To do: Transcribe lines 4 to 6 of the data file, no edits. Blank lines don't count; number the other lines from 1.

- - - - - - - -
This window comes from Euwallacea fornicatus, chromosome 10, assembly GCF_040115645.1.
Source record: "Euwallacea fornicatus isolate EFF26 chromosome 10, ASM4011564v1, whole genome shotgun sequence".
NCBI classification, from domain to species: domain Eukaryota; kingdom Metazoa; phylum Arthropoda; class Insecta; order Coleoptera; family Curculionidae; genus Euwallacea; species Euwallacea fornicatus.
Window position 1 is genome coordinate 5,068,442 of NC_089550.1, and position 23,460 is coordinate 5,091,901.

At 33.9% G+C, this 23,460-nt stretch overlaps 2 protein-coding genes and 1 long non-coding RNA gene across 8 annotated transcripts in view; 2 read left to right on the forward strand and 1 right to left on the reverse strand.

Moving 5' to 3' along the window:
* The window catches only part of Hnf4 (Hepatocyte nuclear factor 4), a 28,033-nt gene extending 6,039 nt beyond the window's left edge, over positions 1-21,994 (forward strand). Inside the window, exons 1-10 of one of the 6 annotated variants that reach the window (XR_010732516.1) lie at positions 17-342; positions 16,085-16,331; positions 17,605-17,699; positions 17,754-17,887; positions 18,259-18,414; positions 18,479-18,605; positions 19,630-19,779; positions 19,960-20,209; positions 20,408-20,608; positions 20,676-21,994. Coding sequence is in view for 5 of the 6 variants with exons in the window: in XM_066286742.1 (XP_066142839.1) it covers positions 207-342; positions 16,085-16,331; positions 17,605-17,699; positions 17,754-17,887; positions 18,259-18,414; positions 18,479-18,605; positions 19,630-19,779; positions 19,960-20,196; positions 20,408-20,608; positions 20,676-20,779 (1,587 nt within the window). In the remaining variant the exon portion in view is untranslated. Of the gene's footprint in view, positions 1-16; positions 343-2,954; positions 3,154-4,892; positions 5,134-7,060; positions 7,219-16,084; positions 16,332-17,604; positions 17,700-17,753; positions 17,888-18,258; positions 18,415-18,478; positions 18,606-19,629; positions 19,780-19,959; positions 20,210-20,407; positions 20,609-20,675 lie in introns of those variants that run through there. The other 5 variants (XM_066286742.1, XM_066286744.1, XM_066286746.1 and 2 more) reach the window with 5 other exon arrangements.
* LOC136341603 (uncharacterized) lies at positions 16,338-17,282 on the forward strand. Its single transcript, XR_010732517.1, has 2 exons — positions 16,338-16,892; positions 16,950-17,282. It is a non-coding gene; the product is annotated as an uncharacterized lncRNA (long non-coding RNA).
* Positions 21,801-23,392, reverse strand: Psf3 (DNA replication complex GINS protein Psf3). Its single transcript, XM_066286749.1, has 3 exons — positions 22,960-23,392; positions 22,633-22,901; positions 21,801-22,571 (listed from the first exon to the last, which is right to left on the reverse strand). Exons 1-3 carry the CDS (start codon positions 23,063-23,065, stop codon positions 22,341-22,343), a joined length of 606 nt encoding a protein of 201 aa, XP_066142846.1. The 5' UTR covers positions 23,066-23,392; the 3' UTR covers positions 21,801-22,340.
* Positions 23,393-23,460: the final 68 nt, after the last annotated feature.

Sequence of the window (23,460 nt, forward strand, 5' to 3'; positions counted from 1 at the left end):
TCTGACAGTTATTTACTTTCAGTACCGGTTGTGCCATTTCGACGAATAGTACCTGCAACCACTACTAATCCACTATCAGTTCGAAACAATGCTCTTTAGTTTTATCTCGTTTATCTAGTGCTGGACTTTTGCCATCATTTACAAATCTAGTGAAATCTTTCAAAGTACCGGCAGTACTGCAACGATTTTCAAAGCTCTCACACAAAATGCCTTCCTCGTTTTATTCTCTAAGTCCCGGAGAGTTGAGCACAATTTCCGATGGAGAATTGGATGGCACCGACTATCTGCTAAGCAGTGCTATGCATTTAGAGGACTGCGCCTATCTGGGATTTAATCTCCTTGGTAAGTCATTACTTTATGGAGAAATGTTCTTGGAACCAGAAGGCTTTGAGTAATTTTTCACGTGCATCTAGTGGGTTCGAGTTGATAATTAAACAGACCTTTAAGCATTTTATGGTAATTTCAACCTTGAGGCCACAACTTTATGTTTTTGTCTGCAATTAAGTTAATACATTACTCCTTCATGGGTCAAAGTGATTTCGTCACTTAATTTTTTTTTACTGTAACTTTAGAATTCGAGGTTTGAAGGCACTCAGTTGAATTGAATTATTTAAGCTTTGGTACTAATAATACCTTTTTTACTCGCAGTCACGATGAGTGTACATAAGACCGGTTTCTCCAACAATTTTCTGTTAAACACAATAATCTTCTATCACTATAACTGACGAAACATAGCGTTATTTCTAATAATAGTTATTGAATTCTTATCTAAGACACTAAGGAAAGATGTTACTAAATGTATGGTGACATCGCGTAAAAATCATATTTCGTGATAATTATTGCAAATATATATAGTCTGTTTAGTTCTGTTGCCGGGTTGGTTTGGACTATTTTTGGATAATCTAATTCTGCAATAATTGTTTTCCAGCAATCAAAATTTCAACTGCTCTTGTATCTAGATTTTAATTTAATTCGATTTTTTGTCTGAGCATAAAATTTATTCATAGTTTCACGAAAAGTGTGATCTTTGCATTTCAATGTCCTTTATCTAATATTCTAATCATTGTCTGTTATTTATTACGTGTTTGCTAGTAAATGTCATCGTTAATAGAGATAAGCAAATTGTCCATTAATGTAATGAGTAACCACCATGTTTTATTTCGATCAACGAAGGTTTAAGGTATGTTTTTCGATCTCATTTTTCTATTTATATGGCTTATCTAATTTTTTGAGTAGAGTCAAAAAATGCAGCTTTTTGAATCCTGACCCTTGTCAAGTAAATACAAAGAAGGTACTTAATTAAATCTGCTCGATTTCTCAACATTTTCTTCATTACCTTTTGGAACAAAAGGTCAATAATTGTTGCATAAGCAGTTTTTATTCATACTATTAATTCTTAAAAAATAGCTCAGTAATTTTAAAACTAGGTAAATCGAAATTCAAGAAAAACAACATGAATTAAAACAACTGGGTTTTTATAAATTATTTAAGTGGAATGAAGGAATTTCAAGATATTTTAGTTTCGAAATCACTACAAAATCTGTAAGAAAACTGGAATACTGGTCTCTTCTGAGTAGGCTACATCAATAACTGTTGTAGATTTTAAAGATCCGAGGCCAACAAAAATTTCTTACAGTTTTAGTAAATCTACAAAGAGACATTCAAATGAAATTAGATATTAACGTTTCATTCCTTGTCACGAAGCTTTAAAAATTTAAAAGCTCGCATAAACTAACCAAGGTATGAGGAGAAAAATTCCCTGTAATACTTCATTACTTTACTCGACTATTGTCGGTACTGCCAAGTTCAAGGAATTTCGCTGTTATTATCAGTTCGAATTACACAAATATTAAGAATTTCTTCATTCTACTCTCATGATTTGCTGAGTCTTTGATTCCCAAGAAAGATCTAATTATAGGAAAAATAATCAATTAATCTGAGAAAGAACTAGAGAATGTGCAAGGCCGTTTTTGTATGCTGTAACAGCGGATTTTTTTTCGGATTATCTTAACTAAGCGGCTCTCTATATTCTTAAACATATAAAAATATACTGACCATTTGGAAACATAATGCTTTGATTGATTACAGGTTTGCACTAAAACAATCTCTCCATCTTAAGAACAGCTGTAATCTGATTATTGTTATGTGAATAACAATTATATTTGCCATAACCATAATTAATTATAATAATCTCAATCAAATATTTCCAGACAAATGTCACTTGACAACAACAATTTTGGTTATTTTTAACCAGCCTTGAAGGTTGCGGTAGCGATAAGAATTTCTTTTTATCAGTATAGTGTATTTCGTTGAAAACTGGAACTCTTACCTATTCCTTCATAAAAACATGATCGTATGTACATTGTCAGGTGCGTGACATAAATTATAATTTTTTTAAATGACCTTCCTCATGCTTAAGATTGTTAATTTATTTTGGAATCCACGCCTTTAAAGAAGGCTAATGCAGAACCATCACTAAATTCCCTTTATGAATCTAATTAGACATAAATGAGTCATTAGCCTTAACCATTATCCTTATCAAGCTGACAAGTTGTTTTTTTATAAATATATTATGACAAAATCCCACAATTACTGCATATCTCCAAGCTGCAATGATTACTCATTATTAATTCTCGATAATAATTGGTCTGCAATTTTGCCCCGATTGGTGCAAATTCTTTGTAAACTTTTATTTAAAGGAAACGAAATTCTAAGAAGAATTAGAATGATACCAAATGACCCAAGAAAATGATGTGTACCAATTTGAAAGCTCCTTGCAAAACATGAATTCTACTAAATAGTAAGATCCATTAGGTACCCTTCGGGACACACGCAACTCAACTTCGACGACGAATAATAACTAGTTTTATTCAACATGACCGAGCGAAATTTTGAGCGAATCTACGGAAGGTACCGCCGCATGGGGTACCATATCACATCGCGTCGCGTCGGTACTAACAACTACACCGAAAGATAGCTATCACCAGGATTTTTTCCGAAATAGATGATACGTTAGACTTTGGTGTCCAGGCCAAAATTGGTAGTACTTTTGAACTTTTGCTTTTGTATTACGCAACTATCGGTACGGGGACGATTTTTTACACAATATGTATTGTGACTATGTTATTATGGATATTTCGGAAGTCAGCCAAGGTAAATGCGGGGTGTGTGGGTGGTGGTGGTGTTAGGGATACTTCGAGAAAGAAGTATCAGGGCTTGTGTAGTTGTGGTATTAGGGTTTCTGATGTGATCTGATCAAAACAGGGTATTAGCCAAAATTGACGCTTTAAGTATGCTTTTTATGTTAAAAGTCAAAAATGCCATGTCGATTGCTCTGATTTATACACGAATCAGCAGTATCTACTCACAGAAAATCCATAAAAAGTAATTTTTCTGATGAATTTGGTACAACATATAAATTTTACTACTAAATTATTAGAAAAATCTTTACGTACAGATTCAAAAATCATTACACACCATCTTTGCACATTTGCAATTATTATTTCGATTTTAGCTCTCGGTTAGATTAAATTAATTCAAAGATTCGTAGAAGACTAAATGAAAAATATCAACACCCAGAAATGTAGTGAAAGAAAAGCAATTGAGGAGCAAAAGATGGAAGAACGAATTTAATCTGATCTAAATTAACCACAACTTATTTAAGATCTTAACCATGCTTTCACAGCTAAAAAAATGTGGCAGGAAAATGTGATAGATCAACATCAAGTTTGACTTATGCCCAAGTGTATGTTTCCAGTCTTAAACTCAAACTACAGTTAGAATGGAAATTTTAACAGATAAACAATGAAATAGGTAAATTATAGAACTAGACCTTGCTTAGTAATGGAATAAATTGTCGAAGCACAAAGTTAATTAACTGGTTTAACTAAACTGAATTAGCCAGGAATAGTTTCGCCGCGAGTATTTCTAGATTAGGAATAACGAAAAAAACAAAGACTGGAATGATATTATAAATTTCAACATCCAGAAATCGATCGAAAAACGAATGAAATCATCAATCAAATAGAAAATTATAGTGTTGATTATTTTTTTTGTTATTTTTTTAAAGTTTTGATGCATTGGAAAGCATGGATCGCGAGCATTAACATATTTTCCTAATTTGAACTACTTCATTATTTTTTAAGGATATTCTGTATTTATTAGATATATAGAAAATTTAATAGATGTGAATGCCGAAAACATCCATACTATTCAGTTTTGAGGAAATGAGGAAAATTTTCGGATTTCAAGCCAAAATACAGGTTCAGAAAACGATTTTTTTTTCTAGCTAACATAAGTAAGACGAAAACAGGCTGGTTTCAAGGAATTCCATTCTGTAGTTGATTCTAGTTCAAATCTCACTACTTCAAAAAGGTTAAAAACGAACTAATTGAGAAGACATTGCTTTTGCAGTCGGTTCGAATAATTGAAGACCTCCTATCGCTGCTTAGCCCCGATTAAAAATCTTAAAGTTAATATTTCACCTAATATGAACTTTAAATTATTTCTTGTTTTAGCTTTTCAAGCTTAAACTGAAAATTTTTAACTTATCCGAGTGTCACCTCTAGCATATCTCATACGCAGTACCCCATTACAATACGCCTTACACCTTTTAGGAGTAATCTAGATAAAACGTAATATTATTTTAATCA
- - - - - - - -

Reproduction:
Window position 1 is genome coordinate 5,068,442 of NC_089550.1, and position 23,460 is coordinate 5,091,901.

At 33.9% G+C, this 23,460-nt stretch overlaps 2 protein-coding genes and 1 long non-coding RNA gene across 8 annotated transcripts in view; 2 read left to right on the forward strand and 1 right to left on the reverse strand.

Moving 5' to 3' along the window: